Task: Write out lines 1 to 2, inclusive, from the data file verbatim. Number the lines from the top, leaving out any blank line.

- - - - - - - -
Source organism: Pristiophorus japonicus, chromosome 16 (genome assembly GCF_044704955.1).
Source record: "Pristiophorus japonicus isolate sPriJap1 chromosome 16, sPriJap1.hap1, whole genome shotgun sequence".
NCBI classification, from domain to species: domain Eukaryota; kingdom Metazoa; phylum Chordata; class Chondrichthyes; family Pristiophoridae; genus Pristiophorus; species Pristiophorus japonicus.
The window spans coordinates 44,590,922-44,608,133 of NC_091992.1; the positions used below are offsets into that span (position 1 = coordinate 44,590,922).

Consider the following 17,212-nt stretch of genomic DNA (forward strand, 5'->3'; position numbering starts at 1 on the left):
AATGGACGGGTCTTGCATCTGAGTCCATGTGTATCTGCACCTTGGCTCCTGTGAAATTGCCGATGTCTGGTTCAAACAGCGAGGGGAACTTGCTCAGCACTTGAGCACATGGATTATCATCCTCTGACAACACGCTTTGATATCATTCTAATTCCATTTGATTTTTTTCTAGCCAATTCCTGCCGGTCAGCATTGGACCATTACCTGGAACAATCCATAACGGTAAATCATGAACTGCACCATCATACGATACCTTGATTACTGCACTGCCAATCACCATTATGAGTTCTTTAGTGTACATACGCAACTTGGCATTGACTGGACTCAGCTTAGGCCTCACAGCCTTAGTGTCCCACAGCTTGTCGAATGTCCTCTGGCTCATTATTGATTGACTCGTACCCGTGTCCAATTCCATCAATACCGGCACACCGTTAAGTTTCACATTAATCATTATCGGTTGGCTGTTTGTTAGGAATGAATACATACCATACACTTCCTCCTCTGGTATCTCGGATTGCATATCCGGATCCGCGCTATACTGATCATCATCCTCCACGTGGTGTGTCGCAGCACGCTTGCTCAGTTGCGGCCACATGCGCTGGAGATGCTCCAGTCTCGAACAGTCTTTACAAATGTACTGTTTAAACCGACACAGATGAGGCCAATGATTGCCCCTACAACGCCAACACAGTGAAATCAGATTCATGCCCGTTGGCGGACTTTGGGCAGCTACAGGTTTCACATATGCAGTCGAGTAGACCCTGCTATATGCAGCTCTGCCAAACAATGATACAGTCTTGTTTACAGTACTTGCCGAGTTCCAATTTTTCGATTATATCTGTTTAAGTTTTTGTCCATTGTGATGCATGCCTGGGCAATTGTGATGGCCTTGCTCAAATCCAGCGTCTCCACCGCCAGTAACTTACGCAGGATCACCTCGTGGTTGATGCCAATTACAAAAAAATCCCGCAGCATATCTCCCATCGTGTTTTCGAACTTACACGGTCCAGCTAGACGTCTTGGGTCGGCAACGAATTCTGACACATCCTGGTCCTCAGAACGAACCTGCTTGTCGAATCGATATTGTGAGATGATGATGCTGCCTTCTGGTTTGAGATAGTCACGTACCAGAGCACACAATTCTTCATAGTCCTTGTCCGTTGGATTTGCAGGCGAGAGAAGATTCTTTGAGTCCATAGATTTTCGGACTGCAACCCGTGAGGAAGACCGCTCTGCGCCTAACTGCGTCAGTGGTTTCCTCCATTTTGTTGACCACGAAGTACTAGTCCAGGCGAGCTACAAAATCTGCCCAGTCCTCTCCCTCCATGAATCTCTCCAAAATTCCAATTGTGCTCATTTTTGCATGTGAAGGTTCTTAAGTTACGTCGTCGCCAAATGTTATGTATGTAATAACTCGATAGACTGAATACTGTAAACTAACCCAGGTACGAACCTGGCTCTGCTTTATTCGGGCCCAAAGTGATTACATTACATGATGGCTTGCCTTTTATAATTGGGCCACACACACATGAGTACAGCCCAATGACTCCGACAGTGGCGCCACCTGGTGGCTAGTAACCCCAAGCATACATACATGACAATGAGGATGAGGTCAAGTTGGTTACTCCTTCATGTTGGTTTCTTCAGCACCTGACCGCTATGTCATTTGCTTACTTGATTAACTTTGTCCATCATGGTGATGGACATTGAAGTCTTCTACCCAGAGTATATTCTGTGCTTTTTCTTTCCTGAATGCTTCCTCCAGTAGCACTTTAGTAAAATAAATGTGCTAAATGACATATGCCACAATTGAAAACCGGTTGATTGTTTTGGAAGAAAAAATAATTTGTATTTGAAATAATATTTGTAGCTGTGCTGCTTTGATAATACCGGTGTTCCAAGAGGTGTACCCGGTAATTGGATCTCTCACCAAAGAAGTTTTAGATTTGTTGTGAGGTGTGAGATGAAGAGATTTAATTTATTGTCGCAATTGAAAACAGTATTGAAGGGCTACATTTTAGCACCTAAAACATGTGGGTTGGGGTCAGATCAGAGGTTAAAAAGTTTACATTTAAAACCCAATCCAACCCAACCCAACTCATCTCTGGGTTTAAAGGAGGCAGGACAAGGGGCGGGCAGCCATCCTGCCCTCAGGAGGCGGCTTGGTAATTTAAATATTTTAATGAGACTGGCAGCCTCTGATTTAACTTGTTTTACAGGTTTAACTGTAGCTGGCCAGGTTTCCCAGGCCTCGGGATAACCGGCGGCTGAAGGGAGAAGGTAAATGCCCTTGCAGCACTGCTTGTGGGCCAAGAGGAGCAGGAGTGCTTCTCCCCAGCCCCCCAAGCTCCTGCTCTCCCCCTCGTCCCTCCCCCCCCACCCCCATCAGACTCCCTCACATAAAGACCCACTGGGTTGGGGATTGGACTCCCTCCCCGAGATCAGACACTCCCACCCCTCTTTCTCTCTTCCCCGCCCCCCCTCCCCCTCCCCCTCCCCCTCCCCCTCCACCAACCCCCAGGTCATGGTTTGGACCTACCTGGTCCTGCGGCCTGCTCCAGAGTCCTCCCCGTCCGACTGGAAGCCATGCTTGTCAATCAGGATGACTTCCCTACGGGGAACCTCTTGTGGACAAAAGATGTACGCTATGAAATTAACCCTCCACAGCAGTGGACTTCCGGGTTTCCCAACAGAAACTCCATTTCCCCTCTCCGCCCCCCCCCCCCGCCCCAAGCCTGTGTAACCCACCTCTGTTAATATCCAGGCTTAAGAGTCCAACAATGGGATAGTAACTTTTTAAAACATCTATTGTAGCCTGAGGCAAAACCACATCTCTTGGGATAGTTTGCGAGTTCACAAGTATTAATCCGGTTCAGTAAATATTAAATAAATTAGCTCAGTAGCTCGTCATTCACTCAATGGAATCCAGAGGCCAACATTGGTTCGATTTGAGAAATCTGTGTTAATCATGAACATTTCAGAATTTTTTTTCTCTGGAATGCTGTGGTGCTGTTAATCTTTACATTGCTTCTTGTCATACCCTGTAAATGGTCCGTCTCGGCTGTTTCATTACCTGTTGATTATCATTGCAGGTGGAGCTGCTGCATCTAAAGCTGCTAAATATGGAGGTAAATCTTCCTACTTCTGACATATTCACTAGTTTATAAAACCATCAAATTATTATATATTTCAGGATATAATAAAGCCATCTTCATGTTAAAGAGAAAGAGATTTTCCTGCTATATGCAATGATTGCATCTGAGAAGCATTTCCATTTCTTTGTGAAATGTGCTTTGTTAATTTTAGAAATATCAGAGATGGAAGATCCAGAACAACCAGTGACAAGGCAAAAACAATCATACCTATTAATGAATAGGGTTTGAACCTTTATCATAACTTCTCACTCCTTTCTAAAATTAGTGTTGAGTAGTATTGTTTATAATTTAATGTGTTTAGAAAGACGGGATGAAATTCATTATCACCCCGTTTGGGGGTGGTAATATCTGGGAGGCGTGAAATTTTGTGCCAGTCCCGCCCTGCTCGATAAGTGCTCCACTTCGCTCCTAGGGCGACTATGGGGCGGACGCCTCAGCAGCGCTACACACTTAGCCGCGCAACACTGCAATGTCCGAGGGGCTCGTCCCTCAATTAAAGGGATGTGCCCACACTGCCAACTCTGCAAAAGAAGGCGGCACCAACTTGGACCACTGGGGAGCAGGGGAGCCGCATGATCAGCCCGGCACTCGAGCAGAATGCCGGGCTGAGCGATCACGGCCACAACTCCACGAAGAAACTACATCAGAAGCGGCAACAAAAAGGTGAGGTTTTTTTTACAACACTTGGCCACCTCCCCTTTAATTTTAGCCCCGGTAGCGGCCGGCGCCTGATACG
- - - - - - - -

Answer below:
Source organism: Pristiophorus japonicus, chromosome 16 (genome assembly GCF_044704955.1).
Source record: "Pristiophorus japonicus isolate sPriJap1 chromosome 16, sPriJap1.hap1, whole genome shotgun sequence".